In the early ’80s, Mark Ciardi wandered Maryland’s campus as an athlete and business student set to pursue a career in sports after graduation. More than 30 years later, he sat on the stage of Hoff Theater answering questions about his latest movie.

The university community was able to interact with the film producer and alumnus in a Q&A following an advance screening of his latest film, Chappaquiddick, hosted by Student Entertainment Events on Monday.

Ciardi played baseball at this university, where he earned his bachelor’s in business in 1983. He went on to play professionally with the Milwaukee Brewers in 1987.

He said he didn’t think of getting involved with film until 1999, when his friend Gordon Gray suggested they produce movies.

Gray and Ciardi went on to found Apex Entertainment (now Select Films) together. Ciardi is now the sole CEO of the company and, according to its website, Gray is no longer affiliated.

Until Chappaquiddick, Ciardi and his company focused on sports and feel-good stories, the first being The Rookie in 2002. Chappaquiddick is the story of Sen. Ted Kennedy’s infamous 1969 car accident, which occurred in Chappaquiddick, Massachusetts. Kennedy’s car drove off a bridge into the water, and while Kennedy swam to safety, his passenger Mary Jo Kopechne — a former staffer for his brother, Robert Kennedy — was trapped in the car and died.

The screening was attended by a variety of people — film students; people from Martha’s Vineyard, the community surrounding Chappaquiddick and those old enough to remember the incident.

“Obviously, it’s going to appeal to an older audience that remembers this event, and if you don’t remember the event, it becomes a history lesson for those who had no idea,” Ciardi said. “And I think that it’s in the backdrop of the moon landing, which everybody knows, gives context to it. … It’s a quality movie that people seem to enjoy, it’s piece of history. Even though it’s a dark subject matter, I think it’s important to tell these kinds of stories.”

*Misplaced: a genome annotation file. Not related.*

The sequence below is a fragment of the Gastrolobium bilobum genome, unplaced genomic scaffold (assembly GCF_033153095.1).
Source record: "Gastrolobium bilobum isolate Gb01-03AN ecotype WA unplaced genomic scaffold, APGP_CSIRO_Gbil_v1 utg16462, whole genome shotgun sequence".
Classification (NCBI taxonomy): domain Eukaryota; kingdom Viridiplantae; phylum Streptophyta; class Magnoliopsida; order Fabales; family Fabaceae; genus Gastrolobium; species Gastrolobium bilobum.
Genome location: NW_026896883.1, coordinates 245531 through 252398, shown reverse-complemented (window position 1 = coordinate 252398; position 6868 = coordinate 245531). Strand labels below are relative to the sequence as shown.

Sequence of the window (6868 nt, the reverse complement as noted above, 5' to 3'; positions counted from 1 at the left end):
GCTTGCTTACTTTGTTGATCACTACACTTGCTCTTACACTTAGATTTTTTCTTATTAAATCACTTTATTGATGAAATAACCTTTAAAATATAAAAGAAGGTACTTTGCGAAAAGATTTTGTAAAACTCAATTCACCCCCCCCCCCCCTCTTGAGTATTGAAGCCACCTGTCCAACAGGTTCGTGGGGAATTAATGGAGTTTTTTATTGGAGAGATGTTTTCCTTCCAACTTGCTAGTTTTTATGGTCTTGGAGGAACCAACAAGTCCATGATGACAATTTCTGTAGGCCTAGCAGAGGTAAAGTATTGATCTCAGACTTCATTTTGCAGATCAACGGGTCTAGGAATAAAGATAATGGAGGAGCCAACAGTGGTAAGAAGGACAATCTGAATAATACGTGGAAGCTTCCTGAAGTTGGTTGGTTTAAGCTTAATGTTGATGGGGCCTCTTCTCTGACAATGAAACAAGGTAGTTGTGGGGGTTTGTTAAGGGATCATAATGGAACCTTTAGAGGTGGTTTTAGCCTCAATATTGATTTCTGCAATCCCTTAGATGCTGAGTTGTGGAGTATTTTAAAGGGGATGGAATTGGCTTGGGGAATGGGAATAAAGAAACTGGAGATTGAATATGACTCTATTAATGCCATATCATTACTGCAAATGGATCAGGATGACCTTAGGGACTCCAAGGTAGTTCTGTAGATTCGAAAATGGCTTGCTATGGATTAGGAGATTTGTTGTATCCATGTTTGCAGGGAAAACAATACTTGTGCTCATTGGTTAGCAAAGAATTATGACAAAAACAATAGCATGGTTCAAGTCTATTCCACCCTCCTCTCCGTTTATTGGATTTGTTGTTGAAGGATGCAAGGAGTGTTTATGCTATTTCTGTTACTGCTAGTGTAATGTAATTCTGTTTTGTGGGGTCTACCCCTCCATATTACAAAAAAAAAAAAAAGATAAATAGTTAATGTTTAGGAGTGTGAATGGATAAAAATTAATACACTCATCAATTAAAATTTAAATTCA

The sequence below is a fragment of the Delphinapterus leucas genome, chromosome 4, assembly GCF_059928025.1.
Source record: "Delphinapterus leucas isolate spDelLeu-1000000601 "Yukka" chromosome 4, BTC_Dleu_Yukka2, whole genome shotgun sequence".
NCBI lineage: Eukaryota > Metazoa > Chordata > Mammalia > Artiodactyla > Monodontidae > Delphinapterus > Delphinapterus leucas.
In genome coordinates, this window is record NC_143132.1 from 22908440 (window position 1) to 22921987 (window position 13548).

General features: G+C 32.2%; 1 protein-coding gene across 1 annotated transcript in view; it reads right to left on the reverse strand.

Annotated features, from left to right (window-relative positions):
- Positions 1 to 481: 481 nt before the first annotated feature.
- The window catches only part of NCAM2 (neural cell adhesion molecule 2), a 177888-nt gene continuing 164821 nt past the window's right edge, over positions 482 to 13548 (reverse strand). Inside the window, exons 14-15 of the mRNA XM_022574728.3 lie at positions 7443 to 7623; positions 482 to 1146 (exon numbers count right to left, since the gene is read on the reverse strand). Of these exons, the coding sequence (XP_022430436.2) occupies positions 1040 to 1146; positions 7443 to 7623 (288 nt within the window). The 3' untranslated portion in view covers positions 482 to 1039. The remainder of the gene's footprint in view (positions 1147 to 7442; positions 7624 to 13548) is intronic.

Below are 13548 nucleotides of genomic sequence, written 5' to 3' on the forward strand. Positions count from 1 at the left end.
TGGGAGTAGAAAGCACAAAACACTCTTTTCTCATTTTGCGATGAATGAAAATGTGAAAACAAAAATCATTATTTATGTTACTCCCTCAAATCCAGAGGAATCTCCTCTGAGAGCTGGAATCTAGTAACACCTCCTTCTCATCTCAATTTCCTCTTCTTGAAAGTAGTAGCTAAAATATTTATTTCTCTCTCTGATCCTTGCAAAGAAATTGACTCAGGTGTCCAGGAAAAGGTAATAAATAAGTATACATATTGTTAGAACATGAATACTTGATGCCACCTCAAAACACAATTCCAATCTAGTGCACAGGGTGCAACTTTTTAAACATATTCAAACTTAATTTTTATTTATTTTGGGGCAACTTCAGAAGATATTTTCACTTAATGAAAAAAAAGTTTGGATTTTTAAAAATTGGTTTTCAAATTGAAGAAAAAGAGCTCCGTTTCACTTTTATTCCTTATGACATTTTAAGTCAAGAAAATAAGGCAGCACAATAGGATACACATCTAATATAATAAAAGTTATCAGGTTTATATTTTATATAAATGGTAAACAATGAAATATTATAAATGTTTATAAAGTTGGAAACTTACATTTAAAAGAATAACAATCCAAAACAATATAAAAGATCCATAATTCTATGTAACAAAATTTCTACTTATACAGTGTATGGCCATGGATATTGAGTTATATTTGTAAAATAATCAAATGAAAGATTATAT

An audience member asked Ciardi why the movie excludes Rose Kennedy, Ted Kennedy’s mother. He noted that including that side of the story would have made the movie much longer. The film focuses mainly on Kennedy’s aides, all of whom were men, working with him to decrease the incident’s impact on the family name.

Ciardi said the movie’s content is “of its time” regarding women’s representation.

“There certainly was probably the men dealing with this as men deal, you know back in the ’60s, and that war room,” he said. “There were so many characters and people, and really, we elected just to kind of focus on that war room aspect.”

But the film’s portrayal of Kopechne may make up for that, because, as Ciardi said, “she finally got a voice.” Viewers hear about her goals and emotions in the film, making her more than just “the girl who died in Chappaquiddick.”

“I think the [Kopechne] family appreciated that we humanized her and we made her a living, breathing person where she’s just associated with this incident, and they really enjoyed watching this,” Ciardi said. “It was a tough movie to watch, obviously, but they appreciated how we handled her character — smart, funny.”

Ciardi said he’s happy with the film, even though the scenes in the beginning meant to provide background on the Kennedys and the era “maybe feel a little slow.”

“Once they get the car and the incident happens, the movie really starts to roll and you know the aftermath of the accident,” Ciardi said. “It’s really interesting to get a peek behind the curtain of power — and really, the movie is about the abuse of power, more than anything.”

Ciardi said this university “holds a special place in [his] heart,” and because of that, his position on the Board of Trustees and the friends he has in the area, he makes a point to show his films here.

“I just really enjoy coming back to campus and staying connected to the school with the board,” he said. “I’m really just pleased to be able to bring films of different kinds of subject matter to campus. I always try to do that.

“I’m working on a comedy next to shoot this summer, so I just try to do a lot of different types of movies, the ones that I enjoy and really respond to.”

CORRECTION: Due to an editing error, a previous version of this article misidentified Kopechne as a Ted Kennedy staffer. She was a former Robert Kennedy staffer. This article has been updated.